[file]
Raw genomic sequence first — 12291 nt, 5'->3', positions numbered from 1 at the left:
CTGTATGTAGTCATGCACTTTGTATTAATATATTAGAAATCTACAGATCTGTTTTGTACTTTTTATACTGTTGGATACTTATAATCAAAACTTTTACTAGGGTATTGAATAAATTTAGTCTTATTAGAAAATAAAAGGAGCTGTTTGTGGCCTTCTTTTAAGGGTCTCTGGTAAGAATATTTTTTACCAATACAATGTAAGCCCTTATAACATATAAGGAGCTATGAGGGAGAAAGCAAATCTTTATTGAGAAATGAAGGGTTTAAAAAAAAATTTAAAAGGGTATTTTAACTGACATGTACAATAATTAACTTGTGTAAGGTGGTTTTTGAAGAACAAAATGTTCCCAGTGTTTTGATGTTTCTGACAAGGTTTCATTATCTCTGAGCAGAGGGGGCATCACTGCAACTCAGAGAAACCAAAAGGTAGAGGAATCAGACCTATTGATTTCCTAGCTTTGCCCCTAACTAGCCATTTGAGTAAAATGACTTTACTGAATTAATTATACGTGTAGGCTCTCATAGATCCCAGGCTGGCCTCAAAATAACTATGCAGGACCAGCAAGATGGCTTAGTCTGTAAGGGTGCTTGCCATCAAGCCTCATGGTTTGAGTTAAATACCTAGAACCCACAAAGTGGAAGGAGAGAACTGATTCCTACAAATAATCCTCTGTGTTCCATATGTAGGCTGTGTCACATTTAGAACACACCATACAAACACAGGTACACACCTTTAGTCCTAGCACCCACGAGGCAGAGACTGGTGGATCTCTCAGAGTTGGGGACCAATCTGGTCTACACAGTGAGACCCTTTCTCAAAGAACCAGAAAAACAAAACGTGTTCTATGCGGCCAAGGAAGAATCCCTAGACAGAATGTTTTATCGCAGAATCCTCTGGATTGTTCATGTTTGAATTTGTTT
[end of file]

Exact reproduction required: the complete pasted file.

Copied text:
Raw genomic sequence first — 12291 nt, 5'->3', positions numbered from 1 at the left:
CTGTATGTAGTCATGCACTTTGTATTAATATATTAGAAATCTACAGATCTGTTTTGTACTTTTTATACTGTTGGATACTTATAATCAAAACTTTTACTAGGGTATTGAATAAATTTAGTCTTATTAGAAAATAAAAGGAGCTGTTTGTGGCCTTCTTTTAAGGGTCTCTGGTAAGAATATTTTTTACCAATACAATGTAAGCCCTTATAACATATAAGGAGCTATGAGGGAGAAAGCAAATCTTTATTGAGAAATGAAGGGTTTAAAAAAAAATTTAAAAGGGTATTTTAACTGACATGTACAATAATTAACTTGTGTAAGGTGGTTTTTGAAGAACAAAATGTTCCCAGTGTTTTGATGTTTCTGACAAGGTTTCATTATCTCTGAGCAGAGGGGGCATCACTGCAACTCAGAGAAACCAAAAGGTAGAGGAATCAGACCTATTGATTTCCTAGCTTTGCCCCTAACTAGCCATTTGAGTAAAATGACTTTACTGAATTAATTATACGTGTAGGCTCTCATAGATCCCAGGCTGGCCTCAAAATAACTATGCAGGACCAGCAAGATGGCTTAGTCTGTAAGGGTGCTTGCCATCAAGCCTCATGGTTTGAGTTAAATACCTAGAACCCACAAAGTGGAAGGAGAGAACTGATTCCTACAAATAATCCTCTGTGTTCCATATGTAGGCTGTGTCACATTTAGAACACACCATACAAACACAGGTACACACCTTTAGTCCTAGCACCCACGAGGCAGAGACTGGTGGATCTCTCAGAGTTGGGGACCAATCTGGTCTACACAGTGAGACCCTTTCTCAAAGAACCAGAAAAACAAAACGTGTTCTATGCGGCCAAGGAAGAATCCCTAGACAGAATGTTTTATCGCAGAATCCTCTGGATTGTTCATGTTTGAATTTGTTT